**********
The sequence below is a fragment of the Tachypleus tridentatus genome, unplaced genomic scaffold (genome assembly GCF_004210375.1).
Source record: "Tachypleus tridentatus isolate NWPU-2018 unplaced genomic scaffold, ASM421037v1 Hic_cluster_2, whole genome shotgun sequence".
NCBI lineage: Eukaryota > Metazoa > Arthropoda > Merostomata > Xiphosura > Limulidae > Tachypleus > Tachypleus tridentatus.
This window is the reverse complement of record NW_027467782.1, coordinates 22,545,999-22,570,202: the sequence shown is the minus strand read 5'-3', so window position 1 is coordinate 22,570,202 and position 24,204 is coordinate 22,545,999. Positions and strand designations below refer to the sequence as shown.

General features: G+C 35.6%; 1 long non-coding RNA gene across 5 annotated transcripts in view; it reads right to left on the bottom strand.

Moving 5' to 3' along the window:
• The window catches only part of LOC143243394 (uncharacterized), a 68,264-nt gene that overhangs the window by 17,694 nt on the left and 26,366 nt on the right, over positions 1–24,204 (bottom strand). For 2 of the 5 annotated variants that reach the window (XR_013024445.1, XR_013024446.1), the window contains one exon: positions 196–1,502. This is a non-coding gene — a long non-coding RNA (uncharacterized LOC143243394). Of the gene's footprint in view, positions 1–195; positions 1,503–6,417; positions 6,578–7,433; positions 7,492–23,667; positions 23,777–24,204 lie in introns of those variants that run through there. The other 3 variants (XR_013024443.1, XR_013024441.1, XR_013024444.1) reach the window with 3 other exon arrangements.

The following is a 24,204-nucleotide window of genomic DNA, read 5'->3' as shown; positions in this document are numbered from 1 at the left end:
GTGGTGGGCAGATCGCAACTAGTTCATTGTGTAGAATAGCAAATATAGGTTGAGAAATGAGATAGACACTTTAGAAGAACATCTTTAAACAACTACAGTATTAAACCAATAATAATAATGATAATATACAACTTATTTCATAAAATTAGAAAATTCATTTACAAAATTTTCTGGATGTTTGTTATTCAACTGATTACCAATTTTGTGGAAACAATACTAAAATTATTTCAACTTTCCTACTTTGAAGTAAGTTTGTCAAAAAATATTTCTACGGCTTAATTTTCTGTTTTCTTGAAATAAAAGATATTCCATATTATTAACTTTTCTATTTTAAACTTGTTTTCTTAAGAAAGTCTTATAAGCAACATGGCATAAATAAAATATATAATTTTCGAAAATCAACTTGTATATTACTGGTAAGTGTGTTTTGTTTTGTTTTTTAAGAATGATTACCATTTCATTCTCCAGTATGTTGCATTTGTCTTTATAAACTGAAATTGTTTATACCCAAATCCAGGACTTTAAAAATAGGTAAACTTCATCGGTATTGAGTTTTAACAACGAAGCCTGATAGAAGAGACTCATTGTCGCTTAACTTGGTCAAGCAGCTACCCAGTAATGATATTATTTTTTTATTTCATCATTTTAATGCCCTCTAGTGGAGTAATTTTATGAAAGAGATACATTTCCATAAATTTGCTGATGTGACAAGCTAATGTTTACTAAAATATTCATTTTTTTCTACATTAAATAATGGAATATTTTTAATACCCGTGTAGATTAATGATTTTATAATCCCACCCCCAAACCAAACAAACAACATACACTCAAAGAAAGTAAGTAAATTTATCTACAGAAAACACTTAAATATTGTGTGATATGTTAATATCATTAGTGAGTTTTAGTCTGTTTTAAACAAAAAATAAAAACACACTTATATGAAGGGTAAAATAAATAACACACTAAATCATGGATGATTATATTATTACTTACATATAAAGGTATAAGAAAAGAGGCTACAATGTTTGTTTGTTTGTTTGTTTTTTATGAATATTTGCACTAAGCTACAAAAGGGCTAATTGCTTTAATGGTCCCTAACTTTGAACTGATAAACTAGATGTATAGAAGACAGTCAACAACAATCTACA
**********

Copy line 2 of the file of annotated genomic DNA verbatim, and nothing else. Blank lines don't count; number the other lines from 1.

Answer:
Source record: "Tachypleus tridentatus isolate NWPU-2018 unplaced genomic scaffold, ASM421037v1 Hic_cluster_2, whole genome shotgun sequence".